JACKSON — A federal court hearing was scheduled to continue Tuesday for two Mississippi residents arrested on charges that they were trying to travel to Syria to join the Islamic State militant group.
Criminal charges filed Saturday say Jaelyn Delshaun Young, 19, and Muhammad Oda Dakhlalla, 22, were arrested that morning at a regional airport near Columbus, Mississippi.
Both are charged with attempting and conspiring to provide material support to a terrorist group. A hearing on their detention began Monday in U.S. District Court in Oxford according to WTVA-TV, and Assistant U.S. Attorney Chad Lamar said it will continue Tuesday. Lamar refused to comment on the case, saying federal officials would release a statement Tuesday.
An affidavit by an FBI agent says both confessed their plans to after their arrest Saturday. It was unclear late Monday which lawyers represent the two.
The court papers say both Young and Dakhlalla are U.S. citizens. Mississippi State University spokesman Sid Salter said records show Dakhlalla graduated in May with a bachelor’s degree in psychology. Salter said Young was enrolled until May as a sophomore chemistry major but had not enrolled for classes since. Young, originally from Vicksburg, Mississippi, was a 2013 honors graduate from Warren Central High School, The Vicksburg Post reported.
Dakhlalla’s relatives are “absolutely stunned” by the arrest and have been cooperating with the FBI, said Dennis Harmon, an attorney representing the family.
Dakhlalla is the youngest of three sons and was preparing to start grad school at Mississippi State University, Harmon said. The attorney also said the man’s father, Oda H. Dakhlalla, is imam of the Islamic Center of Mississippi in Starkville.
The FBI searched the family’s home, including Dakhlalla’s room over the weekend, Harmon said.
The charges indicate that undercover FBI agents interacted online with Young beginning in May about her desire to travel to Syria to join the group. The charge states that her Twitter page said the only thing keeping her from traveling to Syria was her need to earn money. “I just want to be there,” she is quoted as saying. In later conversations peppered with Arabic phrases, she said she planned a “nikkah,” or Islamic marriage to Dakhlalla so they could travel without a chaperone under Islamic law.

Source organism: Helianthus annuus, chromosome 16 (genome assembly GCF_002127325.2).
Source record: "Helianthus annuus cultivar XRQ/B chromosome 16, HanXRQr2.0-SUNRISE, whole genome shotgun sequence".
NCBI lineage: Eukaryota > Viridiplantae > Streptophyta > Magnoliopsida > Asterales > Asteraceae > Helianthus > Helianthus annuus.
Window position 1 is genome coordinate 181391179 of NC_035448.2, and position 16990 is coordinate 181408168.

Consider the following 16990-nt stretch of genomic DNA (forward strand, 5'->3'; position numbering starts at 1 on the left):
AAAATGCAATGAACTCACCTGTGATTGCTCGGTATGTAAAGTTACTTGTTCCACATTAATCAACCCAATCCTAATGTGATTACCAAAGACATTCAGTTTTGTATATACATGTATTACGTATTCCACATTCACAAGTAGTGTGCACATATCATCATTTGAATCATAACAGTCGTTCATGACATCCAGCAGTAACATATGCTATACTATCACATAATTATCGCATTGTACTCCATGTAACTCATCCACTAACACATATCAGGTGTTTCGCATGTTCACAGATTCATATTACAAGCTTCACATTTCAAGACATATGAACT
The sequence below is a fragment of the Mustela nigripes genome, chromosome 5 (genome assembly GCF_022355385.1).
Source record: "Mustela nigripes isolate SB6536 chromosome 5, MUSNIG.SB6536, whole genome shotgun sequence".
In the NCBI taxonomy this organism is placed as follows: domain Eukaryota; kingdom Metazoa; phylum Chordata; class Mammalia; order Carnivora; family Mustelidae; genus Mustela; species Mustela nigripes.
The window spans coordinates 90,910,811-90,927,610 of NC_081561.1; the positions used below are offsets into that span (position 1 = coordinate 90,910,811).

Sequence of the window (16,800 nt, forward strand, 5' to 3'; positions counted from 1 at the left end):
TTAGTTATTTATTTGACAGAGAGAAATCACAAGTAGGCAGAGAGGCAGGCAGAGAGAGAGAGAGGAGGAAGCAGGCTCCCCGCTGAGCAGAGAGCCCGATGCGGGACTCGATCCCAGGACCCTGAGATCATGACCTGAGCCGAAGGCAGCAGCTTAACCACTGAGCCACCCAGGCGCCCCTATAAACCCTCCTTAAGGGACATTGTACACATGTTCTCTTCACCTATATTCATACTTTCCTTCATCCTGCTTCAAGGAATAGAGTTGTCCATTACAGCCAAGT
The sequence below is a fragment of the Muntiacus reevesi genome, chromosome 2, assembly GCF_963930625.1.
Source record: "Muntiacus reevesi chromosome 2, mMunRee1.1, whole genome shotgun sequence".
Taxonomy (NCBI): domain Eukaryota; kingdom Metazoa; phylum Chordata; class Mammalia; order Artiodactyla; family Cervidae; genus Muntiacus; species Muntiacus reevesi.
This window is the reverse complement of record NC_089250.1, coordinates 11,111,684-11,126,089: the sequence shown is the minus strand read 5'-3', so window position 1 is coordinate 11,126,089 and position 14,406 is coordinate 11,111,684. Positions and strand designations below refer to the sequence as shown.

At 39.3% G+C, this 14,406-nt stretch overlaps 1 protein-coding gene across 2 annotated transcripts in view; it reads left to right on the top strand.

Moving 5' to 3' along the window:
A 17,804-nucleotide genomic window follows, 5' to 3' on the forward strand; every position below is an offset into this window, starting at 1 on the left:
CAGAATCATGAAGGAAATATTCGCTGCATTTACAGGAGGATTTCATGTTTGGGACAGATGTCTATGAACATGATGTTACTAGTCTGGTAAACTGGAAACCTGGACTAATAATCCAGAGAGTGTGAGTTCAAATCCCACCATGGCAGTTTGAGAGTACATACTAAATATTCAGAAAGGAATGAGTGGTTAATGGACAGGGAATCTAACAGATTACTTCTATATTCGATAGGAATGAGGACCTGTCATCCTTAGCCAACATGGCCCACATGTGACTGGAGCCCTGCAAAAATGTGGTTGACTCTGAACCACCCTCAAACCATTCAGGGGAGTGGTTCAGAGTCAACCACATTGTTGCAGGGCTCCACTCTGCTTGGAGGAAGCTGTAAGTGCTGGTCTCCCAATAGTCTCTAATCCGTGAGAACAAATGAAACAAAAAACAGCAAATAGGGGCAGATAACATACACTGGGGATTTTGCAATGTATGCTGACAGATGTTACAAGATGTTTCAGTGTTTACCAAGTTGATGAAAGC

In June, the first FBI agent passed Young off to a second FBI agent posing as an Islamic State facilitator. The charge says Young asked the second agent for help crossing from Turkey to Syria, saying “We don’t know Turkey at all very well (I haven’t even travelled outside U.S. before.)”
Young specified her skills with math and chemistry and said she and Dakhlalla would like to be medics treating the injured. Later, the charge says, she told the second FBI agent Dakhlalla could help with the Islamic State’s Internet media, saying he “really wants to correct the falsehoods heard here” and the “U.S. media is all lies when regarding” the group, which she called by its preferred internal name, Dawlah.
Dakhlalla told the first FBI agent in an online conversation in June that he was “good with computers, education and media” and that his father had approved him and Young to get married. In July, the charges say, he expressed a desire to become a fighter for the group. “I am willing to fight,” he is quoted as saying.
Young later told the FBI that she and Dakhlalla had gotten married June 6 and they planned to claim they were traveling on their honeymoon as a cover story. She also expressed a desire to “raise little Dawlah cubs.”
The FBI said Dakhlalla and Young both expressed impatience with how long it was taking for them to be issued passports and the charges say Dakhlalla paid $340 to expedite passport processing on July 1.
Though the charges say earlier messages indicate the couple planned to fly to Greece and then take a bus to Turkey, the couple later bought tickets on Delta Air Lines leaving Golden Triangle bound for Atlanta, Amsterdam and ultimately Istanbul. Young expressed confidence that security at the small airport would not detect them.
Salter said Mississippi State has cooperated with the investigation once the university was contacted Saturday, providing information on the former students.
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